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Archive for the ‘Mac Book Air’ Category

This is a really convenient way to be on top of your info when visiting conferences:

1 Install Evernote on all of your devices: iPhone, iPad, Mac.

2. Make sure they all synchronize – try a simple message, click “synchronize” and check your devices.

3. You’re all set! Now try my workflow:

A. Open Evernote, click “Take a picture” and do it, maybe the presenter with a slide being shown

B. Continue your work on your Mac, maybe a summary of the conference.

C. I have my iPad, following the hash mark of the conference, for any comment by attendees – or the ones following the livestream from elsewhere

D. Soon, the picture is available on both your iPad and your Mac

E. On your iPad you may now share the picture to the flow by simply dragging and dropping the picture – from Evernote to your Twitter client. Upload and done

F. On your Mac, include the picture in your notes by dragging and dropping the picture from Evernote to your text editor

(G. When writing books, I prefer to drag the files into “Research” of the Scrivener Writing tool, found here.

I strongly recommend the Evernote Podcast!

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If you hate computers buet love what they do – get an iPad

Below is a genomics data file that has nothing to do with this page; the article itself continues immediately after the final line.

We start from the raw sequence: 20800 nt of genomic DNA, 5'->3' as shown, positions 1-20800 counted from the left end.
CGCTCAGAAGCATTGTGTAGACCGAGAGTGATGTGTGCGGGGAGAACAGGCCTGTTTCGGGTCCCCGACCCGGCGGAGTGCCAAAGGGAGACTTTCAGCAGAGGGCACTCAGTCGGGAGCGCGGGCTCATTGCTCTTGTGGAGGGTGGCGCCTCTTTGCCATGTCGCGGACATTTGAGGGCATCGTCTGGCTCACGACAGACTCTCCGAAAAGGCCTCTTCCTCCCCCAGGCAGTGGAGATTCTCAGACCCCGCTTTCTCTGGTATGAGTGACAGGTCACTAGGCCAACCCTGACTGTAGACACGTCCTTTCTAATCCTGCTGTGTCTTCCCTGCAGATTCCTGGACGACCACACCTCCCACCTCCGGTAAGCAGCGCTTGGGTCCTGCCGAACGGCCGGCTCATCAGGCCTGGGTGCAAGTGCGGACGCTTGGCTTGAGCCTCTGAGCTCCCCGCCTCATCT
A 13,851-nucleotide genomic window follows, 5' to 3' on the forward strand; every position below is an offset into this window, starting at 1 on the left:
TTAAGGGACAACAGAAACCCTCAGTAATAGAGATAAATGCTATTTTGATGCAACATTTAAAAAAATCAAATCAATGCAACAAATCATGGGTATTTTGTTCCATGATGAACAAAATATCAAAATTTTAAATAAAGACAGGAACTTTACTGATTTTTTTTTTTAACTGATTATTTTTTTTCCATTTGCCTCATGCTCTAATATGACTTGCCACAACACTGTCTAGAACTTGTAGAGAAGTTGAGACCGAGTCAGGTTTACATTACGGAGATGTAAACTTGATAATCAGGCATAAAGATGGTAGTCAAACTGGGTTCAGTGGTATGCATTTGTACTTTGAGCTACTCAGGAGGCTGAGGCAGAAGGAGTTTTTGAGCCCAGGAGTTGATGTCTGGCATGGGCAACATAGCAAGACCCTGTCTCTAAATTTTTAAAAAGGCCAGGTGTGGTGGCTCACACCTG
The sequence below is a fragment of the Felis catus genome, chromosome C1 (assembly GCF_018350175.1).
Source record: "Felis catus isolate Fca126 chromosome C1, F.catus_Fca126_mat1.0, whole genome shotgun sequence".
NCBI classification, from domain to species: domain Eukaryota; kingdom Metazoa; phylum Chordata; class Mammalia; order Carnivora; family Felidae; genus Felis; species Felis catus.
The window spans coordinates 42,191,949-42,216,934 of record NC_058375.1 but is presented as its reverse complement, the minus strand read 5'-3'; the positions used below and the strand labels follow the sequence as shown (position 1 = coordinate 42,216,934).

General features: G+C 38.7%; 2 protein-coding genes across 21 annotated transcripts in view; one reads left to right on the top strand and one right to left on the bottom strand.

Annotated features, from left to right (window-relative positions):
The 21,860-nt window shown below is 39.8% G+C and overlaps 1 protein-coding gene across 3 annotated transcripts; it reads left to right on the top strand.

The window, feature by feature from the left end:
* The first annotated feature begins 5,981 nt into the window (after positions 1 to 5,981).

If you’re activities can’t take ANY strike in terms of downage, unsynch.. – get an iPad

If you’re activities include a lot of writing – get an Air.

If you need a complement to your stationary Mac – and still write a lot – get an Air.  If reading is your major break-away task – get an iPad

So what did I get – all. But that’s another story. I travel a lot and make use of all of their features!

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It’s inspiring to compare these devices – the  iPad and Macbook Air  – do you want some more?

When going for a new computer there are a few questions you may consider:

First question – what are your needs/what are your preferred performance?
Second question – how experienced are you? – Prepared for “plug and play” or “plug and pray”?
Third question – comparing with your current standard: pro’s and con’s with existing solution?

Some advantages that I see in Air:

Stylish. You will be happy every single time you open it And that happiness often spreads to neighbors at cafes and other public places.